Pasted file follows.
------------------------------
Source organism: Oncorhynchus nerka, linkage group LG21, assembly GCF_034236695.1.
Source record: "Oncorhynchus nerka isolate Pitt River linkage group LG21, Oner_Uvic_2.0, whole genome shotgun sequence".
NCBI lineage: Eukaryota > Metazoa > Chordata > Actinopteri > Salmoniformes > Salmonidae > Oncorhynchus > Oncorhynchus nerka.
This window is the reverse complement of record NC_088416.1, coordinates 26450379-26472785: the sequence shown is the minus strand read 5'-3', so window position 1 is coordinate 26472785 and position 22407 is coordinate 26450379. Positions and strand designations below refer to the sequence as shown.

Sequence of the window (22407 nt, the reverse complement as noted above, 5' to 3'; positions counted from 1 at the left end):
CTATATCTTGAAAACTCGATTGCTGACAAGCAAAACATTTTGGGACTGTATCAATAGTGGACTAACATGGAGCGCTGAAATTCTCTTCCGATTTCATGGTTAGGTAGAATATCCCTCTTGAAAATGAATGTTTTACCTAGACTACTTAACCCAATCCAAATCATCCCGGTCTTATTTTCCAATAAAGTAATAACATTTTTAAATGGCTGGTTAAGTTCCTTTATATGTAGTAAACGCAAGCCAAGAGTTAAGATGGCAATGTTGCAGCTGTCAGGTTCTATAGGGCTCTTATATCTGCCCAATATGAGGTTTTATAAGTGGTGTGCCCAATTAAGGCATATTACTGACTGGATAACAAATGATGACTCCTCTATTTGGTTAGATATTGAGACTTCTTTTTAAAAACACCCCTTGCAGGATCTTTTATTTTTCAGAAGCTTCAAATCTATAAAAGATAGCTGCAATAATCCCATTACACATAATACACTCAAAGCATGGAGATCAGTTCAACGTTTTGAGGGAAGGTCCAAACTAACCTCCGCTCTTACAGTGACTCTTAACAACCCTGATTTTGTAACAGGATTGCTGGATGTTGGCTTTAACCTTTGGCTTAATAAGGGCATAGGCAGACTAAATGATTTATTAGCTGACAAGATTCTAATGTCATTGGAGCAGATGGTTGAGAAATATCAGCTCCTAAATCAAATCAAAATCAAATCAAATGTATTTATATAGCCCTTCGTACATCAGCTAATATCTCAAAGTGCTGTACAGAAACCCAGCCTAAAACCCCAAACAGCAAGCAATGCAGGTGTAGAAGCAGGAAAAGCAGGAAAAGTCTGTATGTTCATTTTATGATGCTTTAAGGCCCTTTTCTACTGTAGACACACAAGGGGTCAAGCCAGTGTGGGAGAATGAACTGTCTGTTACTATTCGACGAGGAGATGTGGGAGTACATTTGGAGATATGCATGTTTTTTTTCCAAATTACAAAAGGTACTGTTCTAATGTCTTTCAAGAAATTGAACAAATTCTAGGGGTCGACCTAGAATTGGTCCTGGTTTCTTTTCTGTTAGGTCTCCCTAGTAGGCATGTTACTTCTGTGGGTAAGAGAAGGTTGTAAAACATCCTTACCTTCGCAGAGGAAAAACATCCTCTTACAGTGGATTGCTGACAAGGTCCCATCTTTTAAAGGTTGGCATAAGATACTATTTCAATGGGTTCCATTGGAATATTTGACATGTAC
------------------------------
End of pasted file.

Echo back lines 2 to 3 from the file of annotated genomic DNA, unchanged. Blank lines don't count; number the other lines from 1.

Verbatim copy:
Source record: "Oncorhynchus nerka isolate Pitt River linkage group LG21, Oner_Uvic_2.0, whole genome shotgun sequence".
NCBI lineage: Eukaryota > Metazoa > Chordata > Actinopteri > Salmoniformes > Salmonidae > Oncorhynchus > Oncorhynchus nerka.